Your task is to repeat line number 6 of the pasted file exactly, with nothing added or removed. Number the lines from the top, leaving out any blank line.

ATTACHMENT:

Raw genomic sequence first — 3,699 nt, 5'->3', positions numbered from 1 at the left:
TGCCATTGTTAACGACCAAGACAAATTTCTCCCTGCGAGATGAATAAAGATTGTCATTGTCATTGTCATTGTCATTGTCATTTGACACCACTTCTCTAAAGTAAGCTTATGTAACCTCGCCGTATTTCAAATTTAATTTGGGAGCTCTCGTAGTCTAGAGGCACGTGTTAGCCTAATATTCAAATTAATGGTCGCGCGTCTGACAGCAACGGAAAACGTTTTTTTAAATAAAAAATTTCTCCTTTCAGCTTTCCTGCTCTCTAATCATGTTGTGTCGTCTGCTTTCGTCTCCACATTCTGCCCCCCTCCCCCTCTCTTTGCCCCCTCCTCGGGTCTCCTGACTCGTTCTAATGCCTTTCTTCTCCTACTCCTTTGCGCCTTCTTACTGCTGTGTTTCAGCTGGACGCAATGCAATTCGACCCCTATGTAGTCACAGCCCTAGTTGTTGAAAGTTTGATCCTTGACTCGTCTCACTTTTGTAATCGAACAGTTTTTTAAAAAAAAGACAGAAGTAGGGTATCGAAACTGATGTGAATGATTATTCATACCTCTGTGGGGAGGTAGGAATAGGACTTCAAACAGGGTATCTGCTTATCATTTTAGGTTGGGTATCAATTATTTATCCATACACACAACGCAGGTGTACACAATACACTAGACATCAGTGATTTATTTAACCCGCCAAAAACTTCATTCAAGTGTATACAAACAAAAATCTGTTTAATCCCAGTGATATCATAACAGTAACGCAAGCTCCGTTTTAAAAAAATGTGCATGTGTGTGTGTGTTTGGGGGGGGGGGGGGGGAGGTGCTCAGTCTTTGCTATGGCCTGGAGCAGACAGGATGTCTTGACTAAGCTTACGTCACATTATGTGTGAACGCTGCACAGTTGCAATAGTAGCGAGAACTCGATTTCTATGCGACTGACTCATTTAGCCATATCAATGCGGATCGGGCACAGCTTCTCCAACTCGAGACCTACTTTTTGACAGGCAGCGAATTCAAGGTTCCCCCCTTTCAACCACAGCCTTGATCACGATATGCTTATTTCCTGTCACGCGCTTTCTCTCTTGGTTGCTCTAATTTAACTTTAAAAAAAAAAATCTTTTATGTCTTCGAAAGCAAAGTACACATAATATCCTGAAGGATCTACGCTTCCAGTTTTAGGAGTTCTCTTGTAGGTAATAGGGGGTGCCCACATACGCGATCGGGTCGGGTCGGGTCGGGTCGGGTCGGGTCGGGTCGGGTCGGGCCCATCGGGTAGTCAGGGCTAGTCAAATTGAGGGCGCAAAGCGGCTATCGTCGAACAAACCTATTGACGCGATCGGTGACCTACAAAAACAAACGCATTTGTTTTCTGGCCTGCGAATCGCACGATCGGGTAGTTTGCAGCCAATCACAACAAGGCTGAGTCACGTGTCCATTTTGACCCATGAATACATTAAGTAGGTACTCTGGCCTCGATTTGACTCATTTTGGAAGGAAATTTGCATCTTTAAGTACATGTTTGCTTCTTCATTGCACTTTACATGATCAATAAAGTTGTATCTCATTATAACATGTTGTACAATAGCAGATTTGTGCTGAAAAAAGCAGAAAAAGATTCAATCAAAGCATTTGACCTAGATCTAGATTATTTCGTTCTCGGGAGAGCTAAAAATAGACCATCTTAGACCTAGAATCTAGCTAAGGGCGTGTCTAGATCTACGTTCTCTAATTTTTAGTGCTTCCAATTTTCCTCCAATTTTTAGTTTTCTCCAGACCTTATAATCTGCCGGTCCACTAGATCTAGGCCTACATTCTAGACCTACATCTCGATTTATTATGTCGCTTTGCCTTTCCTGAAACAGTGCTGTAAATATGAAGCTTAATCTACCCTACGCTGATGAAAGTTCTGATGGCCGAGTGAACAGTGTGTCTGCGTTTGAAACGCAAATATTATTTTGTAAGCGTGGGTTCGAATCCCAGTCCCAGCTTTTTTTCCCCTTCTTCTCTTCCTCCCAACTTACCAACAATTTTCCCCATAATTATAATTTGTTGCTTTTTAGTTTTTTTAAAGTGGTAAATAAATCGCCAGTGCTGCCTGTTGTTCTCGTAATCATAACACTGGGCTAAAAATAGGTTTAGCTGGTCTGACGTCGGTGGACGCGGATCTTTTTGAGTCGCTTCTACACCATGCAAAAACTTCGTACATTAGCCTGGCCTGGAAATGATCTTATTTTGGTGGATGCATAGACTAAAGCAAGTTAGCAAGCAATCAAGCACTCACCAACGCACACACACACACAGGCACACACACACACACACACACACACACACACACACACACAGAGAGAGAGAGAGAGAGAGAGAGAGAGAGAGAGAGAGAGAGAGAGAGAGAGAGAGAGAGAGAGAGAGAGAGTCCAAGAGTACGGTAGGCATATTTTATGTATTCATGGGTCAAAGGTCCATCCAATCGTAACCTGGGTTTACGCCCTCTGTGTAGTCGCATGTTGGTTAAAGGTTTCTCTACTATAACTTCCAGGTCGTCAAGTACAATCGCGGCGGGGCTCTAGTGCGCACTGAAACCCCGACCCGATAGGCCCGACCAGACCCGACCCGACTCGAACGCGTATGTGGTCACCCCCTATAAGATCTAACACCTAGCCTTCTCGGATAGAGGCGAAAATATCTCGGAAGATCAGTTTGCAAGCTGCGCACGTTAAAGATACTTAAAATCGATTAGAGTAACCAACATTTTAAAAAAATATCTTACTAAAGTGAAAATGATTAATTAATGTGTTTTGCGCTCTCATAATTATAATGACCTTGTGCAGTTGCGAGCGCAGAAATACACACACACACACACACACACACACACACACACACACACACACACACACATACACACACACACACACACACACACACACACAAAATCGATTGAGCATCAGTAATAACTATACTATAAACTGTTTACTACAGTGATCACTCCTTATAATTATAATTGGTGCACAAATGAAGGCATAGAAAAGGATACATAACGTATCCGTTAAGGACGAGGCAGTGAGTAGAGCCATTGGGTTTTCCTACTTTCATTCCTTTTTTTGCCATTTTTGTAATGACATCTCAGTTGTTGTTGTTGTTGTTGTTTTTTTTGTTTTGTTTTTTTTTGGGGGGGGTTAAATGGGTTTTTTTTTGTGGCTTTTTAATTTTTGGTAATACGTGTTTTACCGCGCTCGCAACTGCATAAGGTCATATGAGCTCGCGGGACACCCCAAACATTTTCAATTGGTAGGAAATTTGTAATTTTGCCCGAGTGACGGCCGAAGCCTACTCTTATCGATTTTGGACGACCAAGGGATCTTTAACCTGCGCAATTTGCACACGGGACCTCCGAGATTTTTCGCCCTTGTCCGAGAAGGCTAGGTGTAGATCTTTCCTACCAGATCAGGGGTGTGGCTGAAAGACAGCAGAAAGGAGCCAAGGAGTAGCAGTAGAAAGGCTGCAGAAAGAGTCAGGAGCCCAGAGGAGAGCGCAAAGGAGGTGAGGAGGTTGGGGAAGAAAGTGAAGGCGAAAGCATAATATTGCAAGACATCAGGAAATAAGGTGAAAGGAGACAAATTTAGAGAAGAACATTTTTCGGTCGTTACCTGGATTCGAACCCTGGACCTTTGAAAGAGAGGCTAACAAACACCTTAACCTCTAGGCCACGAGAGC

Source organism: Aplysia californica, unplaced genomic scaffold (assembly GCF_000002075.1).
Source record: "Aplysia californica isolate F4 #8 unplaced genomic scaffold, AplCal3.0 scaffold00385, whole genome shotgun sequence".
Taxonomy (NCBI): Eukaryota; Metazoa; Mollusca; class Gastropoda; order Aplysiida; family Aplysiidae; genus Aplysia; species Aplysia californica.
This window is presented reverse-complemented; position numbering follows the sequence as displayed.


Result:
This window is presented reverse-complemented; position numbering follows the sequence as displayed.